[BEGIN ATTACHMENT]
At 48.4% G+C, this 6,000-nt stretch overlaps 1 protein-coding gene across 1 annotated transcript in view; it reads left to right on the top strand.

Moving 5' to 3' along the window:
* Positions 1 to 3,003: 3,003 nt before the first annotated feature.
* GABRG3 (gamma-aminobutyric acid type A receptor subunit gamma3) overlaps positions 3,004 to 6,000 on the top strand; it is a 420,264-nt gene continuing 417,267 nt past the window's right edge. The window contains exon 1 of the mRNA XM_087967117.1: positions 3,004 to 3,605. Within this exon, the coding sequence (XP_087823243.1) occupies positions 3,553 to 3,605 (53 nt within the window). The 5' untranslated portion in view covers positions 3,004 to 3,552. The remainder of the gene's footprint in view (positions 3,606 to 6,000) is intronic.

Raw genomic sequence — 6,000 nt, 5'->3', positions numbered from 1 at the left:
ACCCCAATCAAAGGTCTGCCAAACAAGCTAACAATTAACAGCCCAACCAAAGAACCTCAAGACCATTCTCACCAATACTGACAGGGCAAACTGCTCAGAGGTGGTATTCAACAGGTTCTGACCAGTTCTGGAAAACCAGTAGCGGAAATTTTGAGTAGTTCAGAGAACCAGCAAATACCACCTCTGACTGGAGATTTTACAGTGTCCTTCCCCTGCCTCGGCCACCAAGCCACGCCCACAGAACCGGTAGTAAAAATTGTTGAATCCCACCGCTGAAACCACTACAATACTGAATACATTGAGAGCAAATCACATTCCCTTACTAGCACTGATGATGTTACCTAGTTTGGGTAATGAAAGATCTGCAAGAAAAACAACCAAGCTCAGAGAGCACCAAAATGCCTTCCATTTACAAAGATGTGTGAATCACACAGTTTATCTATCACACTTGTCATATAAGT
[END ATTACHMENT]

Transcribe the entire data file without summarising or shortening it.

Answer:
At 48.4% G+C, this 6,000-nt stretch overlaps 1 protein-coding gene across 1 annotated transcript in view; it reads left to right on the top strand.

Moving 5' to 3' along the window:
* Positions 1 to 3,003: 3,003 nt before the first annotated feature.
* GABRG3 (gamma-aminobutyric acid type A receptor subunit gamma3) overlaps positions 3,004 to 6,000 on the top strand; it is a 420,264-nt gene continuing 417,267 nt past the window's right edge. The window contains exon 1 of the mRNA XM_087967117.1: positions 3,004 to 3,605. Within this exon, the coding sequence (XP_087823243.1) occupies positions 3,553 to 3,605 (53 nt within the window). The 5' untranslated portion in view covers positions 3,004 to 3,552. The remainder of the gene's footprint in view (positions 3,606 to 6,000) is intronic.

Raw genomic sequence — 6,000 nt, 5'->3', positions numbered from 1 at the left:
ACCCCAATCAAAGGTCTGCCAAACAAGCTAACAATTAACAGCCCAACCAAAGAACCTCAAGACCATTCTCACCAATACTGACAGGGCAAACTGCTCAGAGGTGGTATTCAACAGGTTCTGACCAGTTCTGGAAAACCAGTAGCGGAAATTTTGAGTAGTTCAGAGAACCAGCAAATACCACCTCTGACTGGAGATTTTACAGTGTCCTTCCCCTGCCTCGGCCACCAAGCCACGCCCACAGAACCGGTAGTAAAAATTGTTGAATCCCACCGCTGAAACCACTACAATACTGAATACATTGAGAGCAAATCACATTCCCTTACTAGCACTGATGATGTTACCTAGTTTGGGTAATGAAAGATCTGCAAGAAAAACAACCAAGCTCAGAGAGCACCAAAATGCCTTCCATTTACAAAGATGTGTGAATCACACAGTTTATCTATCACACTTGTCATATAAGT